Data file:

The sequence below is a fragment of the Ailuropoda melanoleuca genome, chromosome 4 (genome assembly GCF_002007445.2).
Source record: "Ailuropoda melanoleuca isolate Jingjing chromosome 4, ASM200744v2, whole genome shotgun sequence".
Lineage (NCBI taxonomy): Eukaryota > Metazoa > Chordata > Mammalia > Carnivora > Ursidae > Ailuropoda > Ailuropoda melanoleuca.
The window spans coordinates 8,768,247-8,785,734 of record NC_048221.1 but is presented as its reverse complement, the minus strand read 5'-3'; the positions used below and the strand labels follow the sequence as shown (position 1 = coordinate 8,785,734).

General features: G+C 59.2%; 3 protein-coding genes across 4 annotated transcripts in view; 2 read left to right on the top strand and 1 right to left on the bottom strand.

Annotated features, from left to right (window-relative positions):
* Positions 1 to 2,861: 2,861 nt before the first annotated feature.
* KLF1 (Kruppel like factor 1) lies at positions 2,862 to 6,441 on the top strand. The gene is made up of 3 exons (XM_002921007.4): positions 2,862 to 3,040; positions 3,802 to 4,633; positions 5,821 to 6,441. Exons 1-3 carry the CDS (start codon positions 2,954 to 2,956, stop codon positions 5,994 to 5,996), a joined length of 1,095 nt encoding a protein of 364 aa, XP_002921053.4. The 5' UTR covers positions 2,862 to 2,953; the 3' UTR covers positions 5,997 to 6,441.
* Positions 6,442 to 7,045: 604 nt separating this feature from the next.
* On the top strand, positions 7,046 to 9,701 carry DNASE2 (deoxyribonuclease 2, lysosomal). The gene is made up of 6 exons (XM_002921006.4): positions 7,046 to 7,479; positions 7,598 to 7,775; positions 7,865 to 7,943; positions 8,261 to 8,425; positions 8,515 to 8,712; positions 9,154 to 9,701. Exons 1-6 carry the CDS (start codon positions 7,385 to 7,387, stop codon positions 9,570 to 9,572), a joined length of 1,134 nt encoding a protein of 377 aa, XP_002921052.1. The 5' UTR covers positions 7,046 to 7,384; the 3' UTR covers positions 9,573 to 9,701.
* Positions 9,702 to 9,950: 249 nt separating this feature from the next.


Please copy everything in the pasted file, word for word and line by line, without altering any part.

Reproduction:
The sequence below is a fragment of the Ailuropoda melanoleuca genome, chromosome 4 (genome assembly GCF_002007445.2).
Source record: "Ailuropoda melanoleuca isolate Jingjing chromosome 4, ASM200744v2, whole genome shotgun sequence".
Lineage (NCBI taxonomy): Eukaryota > Metazoa > Chordata > Mammalia > Carnivora > Ursidae > Ailuropoda > Ailuropoda melanoleuca.
The window spans coordinates 8,768,247-8,785,734 of record NC_048221.1 but is presented as its reverse complement, the minus strand read 5'-3'; the positions used below and the strand labels follow the sequence as shown (position 1 = coordinate 8,785,734).

General features: G+C 59.2%; 3 protein-coding genes across 4 annotated transcripts in view; 2 read left to right on the top strand and 1 right to left on the bottom strand.

Annotated features, from left to right (window-relative positions):
* Positions 1 to 2,861: 2,861 nt before the first annotated feature.
* KLF1 (Kruppel like factor 1) lies at positions 2,862 to 6,441 on the top strand. The gene is made up of 3 exons (XM_002921007.4): positions 2,862 to 3,040; positions 3,802 to 4,633; positions 5,821 to 6,441. Exons 1-3 carry the CDS (start codon positions 2,954 to 2,956, stop codon positions 5,994 to 5,996), a joined length of 1,095 nt encoding a protein of 364 aa, XP_002921053.4. The 5' UTR covers positions 2,862 to 2,953; the 3' UTR covers positions 5,997 to 6,441.
* Positions 6,442 to 7,045: 604 nt separating this feature from the next.
* On the top strand, positions 7,046 to 9,701 carry DNASE2 (deoxyribonuclease 2, lysosomal). The gene is made up of 6 exons (XM_002921006.4): positions 7,046 to 7,479; positions 7,598 to 7,775; positions 7,865 to 7,943; positions 8,261 to 8,425; positions 8,515 to 8,712; positions 9,154 to 9,701. Exons 1-6 carry the CDS (start codon positions 7,385 to 7,387, stop codon positions 9,570 to 9,572), a joined length of 1,134 nt encoding a protein of 377 aa, XP_002921052.1. The 5' UTR covers positions 7,046 to 7,384; the 3' UTR covers positions 9,573 to 9,701.
* Positions 9,702 to 9,950: 249 nt separating this feature from the next.